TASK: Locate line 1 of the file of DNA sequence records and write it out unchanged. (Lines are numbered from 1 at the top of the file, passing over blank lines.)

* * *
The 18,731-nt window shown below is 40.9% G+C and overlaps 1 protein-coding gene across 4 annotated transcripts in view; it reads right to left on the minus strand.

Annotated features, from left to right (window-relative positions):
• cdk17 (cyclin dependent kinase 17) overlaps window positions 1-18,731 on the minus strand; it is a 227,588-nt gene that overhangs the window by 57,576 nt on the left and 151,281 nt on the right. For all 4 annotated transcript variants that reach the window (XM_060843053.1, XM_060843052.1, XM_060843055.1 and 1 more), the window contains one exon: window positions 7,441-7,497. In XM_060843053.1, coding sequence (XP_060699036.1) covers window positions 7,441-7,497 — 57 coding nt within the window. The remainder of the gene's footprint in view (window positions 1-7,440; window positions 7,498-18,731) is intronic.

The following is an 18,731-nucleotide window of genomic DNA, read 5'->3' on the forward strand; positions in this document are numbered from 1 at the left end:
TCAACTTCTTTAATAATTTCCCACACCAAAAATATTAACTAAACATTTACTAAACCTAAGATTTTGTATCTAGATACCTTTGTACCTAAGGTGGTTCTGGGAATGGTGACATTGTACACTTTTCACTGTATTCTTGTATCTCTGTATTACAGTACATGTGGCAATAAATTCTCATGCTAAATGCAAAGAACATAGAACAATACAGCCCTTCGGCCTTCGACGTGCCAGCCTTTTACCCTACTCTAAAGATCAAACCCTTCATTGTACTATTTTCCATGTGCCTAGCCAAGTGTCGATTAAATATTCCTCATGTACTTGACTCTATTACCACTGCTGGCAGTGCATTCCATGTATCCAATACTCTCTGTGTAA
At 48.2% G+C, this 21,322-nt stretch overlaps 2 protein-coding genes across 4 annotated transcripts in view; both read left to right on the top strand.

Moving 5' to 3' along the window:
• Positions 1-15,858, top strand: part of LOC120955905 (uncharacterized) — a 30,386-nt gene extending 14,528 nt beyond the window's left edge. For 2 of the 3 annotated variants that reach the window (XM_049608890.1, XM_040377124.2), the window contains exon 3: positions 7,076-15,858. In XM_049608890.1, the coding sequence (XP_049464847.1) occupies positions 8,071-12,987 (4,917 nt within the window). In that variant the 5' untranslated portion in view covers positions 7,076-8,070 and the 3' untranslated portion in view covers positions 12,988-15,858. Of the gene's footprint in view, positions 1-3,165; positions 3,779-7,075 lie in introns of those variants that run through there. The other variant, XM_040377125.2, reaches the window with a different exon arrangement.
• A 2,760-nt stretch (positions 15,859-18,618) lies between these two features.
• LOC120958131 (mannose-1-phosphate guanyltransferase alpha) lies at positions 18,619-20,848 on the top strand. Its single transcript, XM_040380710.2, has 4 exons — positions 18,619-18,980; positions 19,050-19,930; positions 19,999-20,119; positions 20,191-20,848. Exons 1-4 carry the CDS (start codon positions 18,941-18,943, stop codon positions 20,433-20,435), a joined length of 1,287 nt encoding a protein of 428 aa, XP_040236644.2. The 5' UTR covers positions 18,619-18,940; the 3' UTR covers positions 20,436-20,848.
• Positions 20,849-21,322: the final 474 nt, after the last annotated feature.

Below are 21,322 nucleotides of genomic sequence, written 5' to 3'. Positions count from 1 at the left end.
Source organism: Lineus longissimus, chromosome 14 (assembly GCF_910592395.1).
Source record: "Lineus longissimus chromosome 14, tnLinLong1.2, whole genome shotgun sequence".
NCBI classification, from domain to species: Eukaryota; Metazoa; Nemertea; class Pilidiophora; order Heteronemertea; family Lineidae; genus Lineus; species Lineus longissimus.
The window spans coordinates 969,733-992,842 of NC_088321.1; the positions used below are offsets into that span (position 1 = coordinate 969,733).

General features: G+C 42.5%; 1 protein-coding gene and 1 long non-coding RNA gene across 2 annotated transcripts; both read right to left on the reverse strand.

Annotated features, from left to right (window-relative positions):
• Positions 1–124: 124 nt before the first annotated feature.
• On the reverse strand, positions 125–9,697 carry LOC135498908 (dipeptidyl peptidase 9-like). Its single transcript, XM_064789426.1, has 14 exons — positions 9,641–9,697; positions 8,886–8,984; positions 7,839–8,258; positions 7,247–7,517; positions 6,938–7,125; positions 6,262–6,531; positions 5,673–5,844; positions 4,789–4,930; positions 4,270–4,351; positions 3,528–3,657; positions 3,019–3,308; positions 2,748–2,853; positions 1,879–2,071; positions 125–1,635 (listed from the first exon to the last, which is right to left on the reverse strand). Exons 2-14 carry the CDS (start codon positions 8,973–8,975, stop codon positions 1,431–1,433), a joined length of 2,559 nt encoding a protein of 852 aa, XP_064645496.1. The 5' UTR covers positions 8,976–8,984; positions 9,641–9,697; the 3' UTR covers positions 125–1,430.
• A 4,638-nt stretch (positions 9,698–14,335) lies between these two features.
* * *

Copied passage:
The 18,731-nt window shown below is 40.9% G+C and overlaps 1 protein-coding gene across 4 annotated transcripts in view; it reads right to left on the minus strand.